Tuesday, 17 August 2010

So, you’re thinking about doing an MA, No. 1: Are you ready?

Following on from Karenne Sylvester’s suggestion in a comment on one of my previous posts, this is the first of a series of posts I plan to write about the process of applying for an MA in TESOL or a related subject. Hope you find it useful!
There are an ever-increasing number of options for EFL and ESL teachers out there for postgraduate study with a lot of the old obstacles disappearing: location is no longer an issue with more and more institutions offering distance programmes; access to resources is at your fingertips with the vast majority of major journals accessible online; and the plethora of web 2.0 communication tools mean, even though you are learning by distance, you can still have real-time, ‘live’ contact with your tutors and course mates. However, we are getting ahead of ourselves a little. First, there are some points to consider before the whole application process begins…

Plan ahead of time

“Hmmm,” you may be thinking. “What’s the point of a post about deciding whether or not to do an MA in mid-August with the new academic year fast approaching?” Well, obviously, you are unlikely to get a place on an MA course starting September 2010 now but the point is, now is the time to start thinking about whether or not you want to join one starting in the 2011/12 academic year. First, you’ll need to decide if you want to go ahead with it, then you’ll need to find institutions offering courses that fit your needs, then you’ll need all the information on how to apply, then you’ll actually have to apply and before you know it, the deadlines for applications are looming and… you get the picture. I’ll be writing more on those steps of the process later but planning ahead is a skill you’ll definitely need if you start an MA in the future so you might as well get some practice in now. ;)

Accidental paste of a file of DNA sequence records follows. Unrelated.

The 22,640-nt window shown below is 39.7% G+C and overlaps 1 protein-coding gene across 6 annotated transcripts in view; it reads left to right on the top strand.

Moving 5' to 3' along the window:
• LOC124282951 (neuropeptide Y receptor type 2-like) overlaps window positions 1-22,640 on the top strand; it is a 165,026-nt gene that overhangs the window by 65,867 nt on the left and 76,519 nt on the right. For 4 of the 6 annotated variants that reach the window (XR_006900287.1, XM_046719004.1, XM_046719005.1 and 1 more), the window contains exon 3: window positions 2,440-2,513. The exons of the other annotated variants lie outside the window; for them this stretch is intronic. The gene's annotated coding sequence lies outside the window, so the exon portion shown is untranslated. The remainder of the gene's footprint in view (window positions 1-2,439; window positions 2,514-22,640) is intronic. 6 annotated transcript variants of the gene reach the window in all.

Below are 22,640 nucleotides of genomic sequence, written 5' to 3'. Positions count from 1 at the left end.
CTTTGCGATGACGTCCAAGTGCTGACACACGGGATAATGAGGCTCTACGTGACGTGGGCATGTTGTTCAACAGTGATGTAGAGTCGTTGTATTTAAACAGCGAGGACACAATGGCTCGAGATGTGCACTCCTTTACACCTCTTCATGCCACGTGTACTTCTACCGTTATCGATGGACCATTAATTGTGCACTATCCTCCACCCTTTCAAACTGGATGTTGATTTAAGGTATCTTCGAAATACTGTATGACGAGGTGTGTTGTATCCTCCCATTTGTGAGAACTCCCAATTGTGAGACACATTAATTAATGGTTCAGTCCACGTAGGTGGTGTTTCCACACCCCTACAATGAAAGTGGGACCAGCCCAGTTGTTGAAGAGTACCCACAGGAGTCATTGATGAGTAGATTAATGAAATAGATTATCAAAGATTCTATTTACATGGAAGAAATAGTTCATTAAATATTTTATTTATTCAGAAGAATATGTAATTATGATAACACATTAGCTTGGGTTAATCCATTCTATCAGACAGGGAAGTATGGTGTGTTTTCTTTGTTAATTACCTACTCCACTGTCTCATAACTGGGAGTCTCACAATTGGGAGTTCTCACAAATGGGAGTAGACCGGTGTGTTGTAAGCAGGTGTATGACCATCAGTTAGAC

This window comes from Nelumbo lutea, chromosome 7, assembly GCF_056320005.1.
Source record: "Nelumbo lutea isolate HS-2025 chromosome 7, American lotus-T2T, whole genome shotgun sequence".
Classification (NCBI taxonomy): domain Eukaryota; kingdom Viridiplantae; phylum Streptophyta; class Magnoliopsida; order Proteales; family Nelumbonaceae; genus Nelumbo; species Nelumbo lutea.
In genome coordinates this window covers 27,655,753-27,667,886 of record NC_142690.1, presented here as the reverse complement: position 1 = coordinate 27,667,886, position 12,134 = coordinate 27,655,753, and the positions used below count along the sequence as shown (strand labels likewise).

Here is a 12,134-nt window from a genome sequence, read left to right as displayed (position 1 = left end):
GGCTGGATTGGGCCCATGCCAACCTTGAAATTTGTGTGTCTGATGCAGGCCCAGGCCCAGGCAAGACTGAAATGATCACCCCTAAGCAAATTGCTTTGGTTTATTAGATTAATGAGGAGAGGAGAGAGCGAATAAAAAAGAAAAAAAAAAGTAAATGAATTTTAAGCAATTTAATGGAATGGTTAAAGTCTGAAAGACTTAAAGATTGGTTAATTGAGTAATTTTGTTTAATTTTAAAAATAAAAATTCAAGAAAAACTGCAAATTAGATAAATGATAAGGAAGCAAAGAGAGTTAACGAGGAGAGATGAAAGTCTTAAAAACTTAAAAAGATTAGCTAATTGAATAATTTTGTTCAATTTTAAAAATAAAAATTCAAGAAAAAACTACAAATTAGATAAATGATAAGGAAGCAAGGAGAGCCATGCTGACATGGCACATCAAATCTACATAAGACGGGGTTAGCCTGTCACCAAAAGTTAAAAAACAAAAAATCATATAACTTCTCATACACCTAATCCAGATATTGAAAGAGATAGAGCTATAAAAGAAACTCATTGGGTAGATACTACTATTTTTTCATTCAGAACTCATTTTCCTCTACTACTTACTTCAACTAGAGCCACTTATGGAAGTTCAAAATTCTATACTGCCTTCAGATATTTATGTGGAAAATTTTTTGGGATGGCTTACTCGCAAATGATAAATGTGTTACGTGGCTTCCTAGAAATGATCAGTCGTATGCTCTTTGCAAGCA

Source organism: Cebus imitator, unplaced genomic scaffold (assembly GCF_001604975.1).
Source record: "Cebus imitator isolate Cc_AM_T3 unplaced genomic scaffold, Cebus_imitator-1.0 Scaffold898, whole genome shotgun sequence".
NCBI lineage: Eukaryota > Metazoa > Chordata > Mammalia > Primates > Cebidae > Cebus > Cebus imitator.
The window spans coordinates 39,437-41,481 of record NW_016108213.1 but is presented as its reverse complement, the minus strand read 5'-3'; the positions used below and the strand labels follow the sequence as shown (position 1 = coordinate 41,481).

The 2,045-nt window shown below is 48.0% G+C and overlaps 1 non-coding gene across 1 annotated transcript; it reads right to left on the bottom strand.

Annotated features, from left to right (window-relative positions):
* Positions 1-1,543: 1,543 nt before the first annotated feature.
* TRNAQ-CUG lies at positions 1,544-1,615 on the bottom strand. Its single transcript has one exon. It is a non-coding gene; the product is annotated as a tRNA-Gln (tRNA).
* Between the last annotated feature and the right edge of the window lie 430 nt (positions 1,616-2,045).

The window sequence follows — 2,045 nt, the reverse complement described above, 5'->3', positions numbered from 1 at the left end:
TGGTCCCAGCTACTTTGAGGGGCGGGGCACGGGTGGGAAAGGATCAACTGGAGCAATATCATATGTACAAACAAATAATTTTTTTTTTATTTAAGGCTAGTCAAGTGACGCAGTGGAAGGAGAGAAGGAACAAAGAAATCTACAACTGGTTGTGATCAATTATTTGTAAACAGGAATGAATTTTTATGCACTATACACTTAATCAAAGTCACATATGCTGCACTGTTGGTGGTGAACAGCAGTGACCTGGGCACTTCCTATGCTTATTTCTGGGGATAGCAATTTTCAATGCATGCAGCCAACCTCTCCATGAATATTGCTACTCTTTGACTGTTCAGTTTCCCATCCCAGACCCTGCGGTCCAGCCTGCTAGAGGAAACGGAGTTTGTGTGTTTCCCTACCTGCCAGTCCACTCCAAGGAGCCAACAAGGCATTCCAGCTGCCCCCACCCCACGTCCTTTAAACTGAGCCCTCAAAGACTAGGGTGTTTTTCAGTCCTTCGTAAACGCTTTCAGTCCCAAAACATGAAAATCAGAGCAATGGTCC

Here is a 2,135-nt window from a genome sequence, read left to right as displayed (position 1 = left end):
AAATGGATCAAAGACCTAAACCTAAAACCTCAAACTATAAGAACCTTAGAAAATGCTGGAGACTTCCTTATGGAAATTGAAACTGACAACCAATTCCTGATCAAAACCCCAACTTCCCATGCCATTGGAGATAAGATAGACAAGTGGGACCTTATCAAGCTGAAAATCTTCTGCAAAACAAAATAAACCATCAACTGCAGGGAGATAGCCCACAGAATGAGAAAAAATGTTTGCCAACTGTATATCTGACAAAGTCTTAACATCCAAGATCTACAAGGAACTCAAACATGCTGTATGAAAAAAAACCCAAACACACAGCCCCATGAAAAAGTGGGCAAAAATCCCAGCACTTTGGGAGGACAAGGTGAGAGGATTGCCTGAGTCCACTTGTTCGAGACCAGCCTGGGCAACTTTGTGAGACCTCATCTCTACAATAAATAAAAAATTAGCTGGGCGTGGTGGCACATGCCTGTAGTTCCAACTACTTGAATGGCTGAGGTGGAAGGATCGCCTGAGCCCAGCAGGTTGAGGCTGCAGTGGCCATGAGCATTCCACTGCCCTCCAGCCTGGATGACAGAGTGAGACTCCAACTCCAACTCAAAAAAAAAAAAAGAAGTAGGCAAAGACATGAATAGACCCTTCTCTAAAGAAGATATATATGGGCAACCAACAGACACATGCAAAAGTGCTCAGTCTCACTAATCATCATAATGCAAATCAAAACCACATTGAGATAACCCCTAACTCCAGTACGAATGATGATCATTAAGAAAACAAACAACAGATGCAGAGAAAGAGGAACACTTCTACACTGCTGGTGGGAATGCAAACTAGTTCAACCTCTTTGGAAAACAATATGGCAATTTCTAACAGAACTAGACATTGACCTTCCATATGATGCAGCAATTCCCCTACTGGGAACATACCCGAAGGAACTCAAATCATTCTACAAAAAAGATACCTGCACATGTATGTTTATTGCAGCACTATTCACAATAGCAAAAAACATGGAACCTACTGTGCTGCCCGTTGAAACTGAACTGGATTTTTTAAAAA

Why do you want to do an MA?

This is an important question to ask yourself for two reasons: first of all, the question can be considered in terms of your motivation. Do you want to enhance your career prospects? Are you looking for a source professional development? Do you want to learn some new tricks? Or refresh some old ones? We all have different reasons for wanting to do these courses and these reasons are important because they are what will drive you through the inevitable hard work. For me, it was the fact that I’d been teaching for nearly ten years but still only had a CELTA qualification and felt I was just treading water. I believed the experience I had already could serve me well during my studies and I was also looking to expand my knowledge and ultimately become a better teacher.